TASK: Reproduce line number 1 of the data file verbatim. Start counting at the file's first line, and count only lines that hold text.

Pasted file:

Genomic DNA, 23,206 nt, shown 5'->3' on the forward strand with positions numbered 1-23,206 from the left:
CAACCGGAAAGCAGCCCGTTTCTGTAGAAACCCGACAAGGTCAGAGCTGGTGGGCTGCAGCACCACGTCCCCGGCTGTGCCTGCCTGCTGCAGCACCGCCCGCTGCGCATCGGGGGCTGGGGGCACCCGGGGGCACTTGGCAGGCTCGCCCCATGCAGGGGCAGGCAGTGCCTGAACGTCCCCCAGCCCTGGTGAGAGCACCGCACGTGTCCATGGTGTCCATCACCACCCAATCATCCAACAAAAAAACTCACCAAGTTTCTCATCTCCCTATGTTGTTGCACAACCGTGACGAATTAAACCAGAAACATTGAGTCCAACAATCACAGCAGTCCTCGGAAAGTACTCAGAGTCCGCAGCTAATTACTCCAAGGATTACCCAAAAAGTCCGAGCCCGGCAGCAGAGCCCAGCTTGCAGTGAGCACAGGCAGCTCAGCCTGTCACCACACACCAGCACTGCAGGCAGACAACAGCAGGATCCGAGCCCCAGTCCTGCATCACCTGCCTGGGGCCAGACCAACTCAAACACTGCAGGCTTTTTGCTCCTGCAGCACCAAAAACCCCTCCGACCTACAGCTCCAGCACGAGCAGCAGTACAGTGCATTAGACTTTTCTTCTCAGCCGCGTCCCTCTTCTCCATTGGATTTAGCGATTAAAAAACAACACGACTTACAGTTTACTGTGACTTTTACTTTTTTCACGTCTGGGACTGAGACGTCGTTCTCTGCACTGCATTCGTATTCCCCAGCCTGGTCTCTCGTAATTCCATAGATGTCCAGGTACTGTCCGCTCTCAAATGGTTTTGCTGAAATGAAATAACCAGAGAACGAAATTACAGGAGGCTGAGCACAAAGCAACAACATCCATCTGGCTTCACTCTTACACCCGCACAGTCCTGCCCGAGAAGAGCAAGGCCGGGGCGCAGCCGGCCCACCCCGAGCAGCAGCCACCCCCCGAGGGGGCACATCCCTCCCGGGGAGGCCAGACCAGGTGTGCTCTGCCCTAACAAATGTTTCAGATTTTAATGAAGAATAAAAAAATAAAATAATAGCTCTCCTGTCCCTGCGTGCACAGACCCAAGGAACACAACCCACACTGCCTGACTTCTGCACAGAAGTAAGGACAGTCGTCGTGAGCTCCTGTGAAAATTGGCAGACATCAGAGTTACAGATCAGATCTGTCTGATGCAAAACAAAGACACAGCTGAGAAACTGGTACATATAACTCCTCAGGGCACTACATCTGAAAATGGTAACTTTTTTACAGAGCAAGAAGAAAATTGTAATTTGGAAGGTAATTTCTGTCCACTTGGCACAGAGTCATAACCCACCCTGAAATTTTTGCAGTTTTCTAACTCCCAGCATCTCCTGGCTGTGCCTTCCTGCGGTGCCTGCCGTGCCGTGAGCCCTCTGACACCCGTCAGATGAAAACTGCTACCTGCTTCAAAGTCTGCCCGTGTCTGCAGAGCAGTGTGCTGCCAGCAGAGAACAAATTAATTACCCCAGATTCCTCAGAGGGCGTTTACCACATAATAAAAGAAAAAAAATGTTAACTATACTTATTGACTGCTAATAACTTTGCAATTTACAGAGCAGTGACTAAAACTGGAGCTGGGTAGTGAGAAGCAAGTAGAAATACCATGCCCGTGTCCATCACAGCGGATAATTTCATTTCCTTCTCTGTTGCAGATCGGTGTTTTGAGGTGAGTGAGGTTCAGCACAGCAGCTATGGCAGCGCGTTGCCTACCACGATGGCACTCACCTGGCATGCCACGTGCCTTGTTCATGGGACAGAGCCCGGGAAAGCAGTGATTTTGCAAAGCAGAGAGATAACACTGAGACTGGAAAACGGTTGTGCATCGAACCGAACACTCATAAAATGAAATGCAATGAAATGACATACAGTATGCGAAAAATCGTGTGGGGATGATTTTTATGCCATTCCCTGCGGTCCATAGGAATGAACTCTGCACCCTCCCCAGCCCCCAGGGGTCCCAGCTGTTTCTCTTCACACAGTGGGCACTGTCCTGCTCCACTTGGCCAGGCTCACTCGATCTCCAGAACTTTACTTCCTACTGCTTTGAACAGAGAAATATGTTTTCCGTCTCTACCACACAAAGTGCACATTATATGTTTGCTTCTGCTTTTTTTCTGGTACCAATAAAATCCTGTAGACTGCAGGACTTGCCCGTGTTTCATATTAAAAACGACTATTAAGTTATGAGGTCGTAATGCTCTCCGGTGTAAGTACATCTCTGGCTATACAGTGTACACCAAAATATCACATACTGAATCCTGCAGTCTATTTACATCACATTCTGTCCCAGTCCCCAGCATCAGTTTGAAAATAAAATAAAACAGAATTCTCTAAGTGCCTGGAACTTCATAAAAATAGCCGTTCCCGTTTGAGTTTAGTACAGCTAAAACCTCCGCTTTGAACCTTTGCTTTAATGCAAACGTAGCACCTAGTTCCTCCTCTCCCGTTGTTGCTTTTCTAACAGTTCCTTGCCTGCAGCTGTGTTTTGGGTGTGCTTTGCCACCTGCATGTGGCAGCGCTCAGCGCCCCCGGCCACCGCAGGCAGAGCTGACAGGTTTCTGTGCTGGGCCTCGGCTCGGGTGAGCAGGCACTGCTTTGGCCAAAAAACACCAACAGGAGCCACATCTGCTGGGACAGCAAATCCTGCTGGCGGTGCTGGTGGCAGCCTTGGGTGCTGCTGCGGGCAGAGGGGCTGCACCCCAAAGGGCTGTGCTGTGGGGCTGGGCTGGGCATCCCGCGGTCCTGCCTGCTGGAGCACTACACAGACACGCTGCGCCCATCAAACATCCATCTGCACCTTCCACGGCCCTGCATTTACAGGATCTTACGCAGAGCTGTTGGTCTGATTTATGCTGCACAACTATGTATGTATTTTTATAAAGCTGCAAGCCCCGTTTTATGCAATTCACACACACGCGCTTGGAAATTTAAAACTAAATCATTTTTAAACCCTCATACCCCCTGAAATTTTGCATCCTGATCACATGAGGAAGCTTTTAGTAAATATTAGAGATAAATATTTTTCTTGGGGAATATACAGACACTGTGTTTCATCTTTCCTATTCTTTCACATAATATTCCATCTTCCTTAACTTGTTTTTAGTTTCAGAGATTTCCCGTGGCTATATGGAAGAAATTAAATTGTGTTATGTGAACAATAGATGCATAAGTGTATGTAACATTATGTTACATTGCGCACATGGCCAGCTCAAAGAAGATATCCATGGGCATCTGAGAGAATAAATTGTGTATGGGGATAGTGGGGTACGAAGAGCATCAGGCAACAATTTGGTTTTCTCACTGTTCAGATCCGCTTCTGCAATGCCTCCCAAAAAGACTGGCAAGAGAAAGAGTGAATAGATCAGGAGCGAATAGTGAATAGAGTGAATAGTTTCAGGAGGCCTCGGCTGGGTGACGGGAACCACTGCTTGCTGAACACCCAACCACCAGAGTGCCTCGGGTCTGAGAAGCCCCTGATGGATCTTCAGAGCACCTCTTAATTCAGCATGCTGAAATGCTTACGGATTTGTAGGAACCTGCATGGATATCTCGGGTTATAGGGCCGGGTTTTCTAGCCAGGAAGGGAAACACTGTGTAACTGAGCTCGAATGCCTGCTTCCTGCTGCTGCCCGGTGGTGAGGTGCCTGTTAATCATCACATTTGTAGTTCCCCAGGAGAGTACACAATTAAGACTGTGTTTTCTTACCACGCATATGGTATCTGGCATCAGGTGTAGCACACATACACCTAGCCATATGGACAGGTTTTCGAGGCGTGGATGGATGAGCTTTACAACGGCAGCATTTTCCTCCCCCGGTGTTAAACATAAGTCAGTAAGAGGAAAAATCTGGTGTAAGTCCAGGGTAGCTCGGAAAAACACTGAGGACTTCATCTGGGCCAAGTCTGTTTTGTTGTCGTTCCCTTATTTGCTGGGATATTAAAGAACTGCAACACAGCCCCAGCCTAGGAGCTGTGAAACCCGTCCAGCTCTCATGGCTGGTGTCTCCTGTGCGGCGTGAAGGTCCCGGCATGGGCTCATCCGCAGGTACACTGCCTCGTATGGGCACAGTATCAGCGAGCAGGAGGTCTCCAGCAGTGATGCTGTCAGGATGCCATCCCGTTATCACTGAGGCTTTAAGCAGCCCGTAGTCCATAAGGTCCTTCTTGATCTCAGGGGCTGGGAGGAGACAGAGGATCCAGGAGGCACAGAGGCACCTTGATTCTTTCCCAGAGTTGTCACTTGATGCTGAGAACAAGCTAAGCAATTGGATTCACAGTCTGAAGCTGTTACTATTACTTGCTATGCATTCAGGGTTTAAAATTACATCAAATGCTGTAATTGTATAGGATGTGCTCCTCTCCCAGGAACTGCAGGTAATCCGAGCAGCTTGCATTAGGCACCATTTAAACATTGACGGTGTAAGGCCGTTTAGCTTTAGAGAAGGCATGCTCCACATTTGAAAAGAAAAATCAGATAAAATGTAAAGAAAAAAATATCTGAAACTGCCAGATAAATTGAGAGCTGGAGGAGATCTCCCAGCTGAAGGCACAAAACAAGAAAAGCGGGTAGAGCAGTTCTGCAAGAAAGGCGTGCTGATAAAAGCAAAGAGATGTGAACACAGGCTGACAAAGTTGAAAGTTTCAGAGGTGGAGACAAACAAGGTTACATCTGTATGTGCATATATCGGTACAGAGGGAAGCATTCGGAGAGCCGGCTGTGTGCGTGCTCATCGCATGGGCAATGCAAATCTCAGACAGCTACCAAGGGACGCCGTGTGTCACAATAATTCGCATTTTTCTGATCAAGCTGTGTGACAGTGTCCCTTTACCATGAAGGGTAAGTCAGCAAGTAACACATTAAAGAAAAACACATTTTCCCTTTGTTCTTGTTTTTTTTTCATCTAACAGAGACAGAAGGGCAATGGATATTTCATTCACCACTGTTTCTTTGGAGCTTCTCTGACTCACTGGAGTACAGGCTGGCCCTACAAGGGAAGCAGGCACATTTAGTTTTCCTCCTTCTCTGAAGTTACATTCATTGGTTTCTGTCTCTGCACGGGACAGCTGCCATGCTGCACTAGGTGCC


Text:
Genomic DNA, 23,206 nt, shown 5'->3' on the forward strand with positions numbered 1-23,206 from the left: